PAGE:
Flood maps show where water could go
If you live or work near Camp, Fountain or South Douglas creeks, it is now possible to know roughly how much (if any) water your home or business will get in the event of a flash flood as a result of the Waldo Canyon Fire burn scar.
Preliminary maps have been prepared as part of an analysis by a consultant for area governments and are posted on the web at www.elpasoco.com. The maps show how much - and where - water is likely to accumulate if a rainstorm over the scar drops 1¾ inch in an hour, Patty Baxter, El Paso County's emergency manager, explained at a news conference May 28. Also present were repre-
sentatives of Colorado Springs and Manitou Springs governments.
The formal document title is “Preliminary Flash Flood Risk Analysis for the Waldo Canyon Burn Scar.”
A count of addresses shows just under 200 Pleasant Valley properties that could get drenched - mostly to depths of 2 feet or less but a few with more than 4 feet - in the Camp Creek corridor between Rock Ledge Ranch Historic Site and Colorado Avenue. The historic buildings at Glen Eyrie and Rock Ledge would be unscathed, based on the maps' depiction.
Along the Fountain Creek corridor, east from Beckers Lane to about 22nd Street, more than 50 private addresses in lower-lying areas would be immersed with varying amounts of water. In addition, the map shows that the described rainstorm would completely flood the Red Rock shopping center, Vermijo Park, the Fountain Creek RV Park, all four business corners at 31st Street and Colorado Avenue, and, east of 25th Street, all of the land between the creek north of Highway 24 and Robinson Street south of it.
No “user friendly” online map displaying potentially affected addresses along the Fountain Creek corridor from 22nd Street to the confluence with Monument Creek was available at press time. A less detailed but similarly color-coded online map on the county website showed that the flood would affect several homes and businesses along Garner Street, at Eighth Street where the creek goes underneath and also some commercial sites north of Cimarron just west of I-25.
South Douglas Creek, passing through the Westside in a concrete-lined channel (west of Centennial Boulevard) and in a natural state (mostly in Douglas Creek Open Space) east of Centennial, would have the least amount of private properties in danger of flooding, its map shows. Only six residential properties on Holland Park Boulevard south of the creek are seen as potentially getting up to 2 feet.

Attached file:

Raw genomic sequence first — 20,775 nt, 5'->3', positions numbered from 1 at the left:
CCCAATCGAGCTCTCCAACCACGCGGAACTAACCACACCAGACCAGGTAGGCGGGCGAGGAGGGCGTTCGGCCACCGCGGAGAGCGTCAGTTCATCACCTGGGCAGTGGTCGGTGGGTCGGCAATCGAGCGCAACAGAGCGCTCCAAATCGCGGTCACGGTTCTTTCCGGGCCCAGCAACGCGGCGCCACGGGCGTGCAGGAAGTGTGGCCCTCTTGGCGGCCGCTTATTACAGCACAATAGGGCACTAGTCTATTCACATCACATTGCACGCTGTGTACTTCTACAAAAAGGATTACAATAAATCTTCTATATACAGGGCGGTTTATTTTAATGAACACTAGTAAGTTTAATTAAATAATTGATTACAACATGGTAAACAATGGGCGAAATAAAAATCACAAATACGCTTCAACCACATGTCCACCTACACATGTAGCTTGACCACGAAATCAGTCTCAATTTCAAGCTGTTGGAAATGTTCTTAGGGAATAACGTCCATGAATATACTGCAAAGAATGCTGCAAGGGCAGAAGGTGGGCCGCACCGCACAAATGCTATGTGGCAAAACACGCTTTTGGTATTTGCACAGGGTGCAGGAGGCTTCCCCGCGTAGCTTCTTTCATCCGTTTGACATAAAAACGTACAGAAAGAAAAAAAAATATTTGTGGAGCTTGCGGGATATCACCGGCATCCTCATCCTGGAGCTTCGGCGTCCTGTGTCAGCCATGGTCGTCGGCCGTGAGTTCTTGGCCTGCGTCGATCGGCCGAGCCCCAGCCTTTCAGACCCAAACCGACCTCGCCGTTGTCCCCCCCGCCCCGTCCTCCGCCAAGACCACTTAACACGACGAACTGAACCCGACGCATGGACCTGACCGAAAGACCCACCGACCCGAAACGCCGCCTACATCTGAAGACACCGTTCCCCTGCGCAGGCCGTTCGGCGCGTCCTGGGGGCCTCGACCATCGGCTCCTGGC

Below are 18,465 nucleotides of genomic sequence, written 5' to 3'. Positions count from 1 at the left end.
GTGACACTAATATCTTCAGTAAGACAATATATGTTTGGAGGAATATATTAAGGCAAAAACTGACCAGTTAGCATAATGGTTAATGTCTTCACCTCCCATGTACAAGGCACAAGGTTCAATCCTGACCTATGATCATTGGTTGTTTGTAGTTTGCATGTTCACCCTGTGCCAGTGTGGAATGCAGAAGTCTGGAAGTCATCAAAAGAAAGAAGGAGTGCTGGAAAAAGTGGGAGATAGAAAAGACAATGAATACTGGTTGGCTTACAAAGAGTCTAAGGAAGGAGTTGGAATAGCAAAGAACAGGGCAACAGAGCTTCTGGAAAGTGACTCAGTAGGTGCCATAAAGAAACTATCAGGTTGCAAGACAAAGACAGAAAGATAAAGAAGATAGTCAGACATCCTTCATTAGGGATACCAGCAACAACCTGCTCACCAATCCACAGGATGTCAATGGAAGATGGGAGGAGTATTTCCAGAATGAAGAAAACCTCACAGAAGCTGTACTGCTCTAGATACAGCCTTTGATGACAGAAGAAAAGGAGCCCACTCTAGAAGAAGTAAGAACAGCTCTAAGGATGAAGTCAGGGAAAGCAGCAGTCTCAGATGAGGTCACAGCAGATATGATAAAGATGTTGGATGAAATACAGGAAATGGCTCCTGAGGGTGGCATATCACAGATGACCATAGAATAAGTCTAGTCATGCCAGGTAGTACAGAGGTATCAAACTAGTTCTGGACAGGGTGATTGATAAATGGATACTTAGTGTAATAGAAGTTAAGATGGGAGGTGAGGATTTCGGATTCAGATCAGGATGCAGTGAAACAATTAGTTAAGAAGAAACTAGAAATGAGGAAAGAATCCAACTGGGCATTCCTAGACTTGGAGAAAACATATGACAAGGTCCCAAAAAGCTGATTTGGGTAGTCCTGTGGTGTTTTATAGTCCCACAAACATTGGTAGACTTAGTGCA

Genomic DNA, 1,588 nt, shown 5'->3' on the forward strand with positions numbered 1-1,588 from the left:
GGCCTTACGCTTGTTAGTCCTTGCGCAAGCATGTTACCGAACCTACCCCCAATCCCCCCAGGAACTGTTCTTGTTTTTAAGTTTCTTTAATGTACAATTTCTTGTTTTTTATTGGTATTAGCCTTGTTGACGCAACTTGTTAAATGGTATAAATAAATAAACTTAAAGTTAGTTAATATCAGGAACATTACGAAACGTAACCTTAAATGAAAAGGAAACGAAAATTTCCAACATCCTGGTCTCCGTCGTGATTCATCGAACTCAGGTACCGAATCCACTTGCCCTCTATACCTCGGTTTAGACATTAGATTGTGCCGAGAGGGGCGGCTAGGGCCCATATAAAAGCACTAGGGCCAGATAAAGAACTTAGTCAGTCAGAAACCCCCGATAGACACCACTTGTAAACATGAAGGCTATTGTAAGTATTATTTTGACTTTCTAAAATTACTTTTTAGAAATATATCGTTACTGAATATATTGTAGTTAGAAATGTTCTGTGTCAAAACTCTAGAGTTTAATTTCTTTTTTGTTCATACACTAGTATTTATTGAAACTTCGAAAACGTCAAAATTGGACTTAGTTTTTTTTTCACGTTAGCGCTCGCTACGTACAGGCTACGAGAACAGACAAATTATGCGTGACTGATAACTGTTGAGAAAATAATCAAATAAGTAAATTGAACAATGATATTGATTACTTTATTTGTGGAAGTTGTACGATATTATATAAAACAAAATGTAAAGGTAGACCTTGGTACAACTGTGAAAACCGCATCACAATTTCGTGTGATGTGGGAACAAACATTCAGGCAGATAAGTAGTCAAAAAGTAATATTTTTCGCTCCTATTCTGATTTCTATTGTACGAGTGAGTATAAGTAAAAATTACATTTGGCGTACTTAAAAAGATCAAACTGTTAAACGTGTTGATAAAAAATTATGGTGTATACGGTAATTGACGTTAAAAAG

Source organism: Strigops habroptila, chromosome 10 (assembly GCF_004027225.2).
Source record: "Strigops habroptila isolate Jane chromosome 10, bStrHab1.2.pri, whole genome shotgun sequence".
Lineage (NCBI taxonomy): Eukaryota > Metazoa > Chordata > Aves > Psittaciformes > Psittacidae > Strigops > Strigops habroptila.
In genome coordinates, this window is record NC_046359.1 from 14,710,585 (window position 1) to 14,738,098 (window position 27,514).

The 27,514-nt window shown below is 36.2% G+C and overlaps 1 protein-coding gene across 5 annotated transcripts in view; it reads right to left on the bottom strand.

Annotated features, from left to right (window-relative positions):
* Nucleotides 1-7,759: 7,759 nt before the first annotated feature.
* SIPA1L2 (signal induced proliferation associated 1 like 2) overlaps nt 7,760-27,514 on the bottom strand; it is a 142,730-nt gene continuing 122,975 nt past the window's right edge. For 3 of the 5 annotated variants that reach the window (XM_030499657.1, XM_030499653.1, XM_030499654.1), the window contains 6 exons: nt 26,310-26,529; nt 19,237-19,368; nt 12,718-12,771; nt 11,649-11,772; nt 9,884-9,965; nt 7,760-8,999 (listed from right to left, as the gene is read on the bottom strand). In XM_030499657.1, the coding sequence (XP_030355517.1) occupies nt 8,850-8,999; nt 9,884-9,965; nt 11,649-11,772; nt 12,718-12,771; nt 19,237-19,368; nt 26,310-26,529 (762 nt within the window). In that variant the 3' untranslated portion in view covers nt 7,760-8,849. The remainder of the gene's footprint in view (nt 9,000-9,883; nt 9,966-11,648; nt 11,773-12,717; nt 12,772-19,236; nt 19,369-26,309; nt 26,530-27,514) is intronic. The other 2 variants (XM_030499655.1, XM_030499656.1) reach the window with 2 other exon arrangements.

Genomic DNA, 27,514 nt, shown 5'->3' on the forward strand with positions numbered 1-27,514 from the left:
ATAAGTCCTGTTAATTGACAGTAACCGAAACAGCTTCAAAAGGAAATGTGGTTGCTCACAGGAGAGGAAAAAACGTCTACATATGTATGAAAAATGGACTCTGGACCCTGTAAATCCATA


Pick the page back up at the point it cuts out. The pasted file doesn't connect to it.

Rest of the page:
Asked at a press conference which area is the most vulnerable to flash-flooding, Baxter identified the Manitou Springs business district, especially at the confluence of Fountain Creek and the Williams Canyon drainage.
Overall the preliminary report “is a rough cut to get something to the public quickly so we can plan and so can residents and businesses,” she said. The idea is to have a more precise analysis completed by the end of July.
Baxter said that 1¾ inches in an hour is not an unusually high amount for this region. But the analysis foresees more problems than in normal years. Because of debris washing down from the burn area, “most of the culverts will be blocked,” she said.
Some debris removal has occurred on private or local-government lands over the past winter, but (according to previous discussions with local officials) not as much on National Forest Service land, which covers most of the burn area.
She said that in surveying residents in the drainage corridors, officials were surprised to find area newcomers who were expecting flooding like it is back East, where rivers rise slowly over several days. But a flash flood can be on top of an area within minutes, Baxter said.
Public meetings on North and South Douglas Creek are scheduled Tuesday, June 4 at 6:30 p.m. at Front Range Alliance Church, 5210 Centennial; and Thursday, June 6 from 1 to 3 p.m. at the El Paso County Citizens Service Center, 1675 W. Garden of the Gods Road. According to Kim Melchor of City Communications, the meetings will share “new information” about the drainage's areas upstream from Garden of the Gods Road.
Baxter said that for mapping reference, the consultant/local officials used the Burned Area Emergency Response (BAER) report, prepared by a Forest Service crew of specialists after the 18,000-acre Waldo Canyon Fire last summer. The BAER report delineated fire areas with little or no damage (41 percent) moderate severity (40 percent) and high severity (19 percent).
Other speakers at the news conference urged people to follow weather reports, sign up for “reverse 911” notifications and even to get tetanus shots.
At one point in the news conference, El Paso County Commissioner Sallie Clark, who also owns a Westside bed-and-breakfast, said she understands the need to get emergency-preparedness information out to the public, but also noted that last summer with the fire “we lost the tourist season,” and asked reporters not to be too sensationalistic in their coverage.
Asked how that might be done, Clark had no specific proposals, but urged that the topic be handled with “sensitivity.”
Westside Pioneer article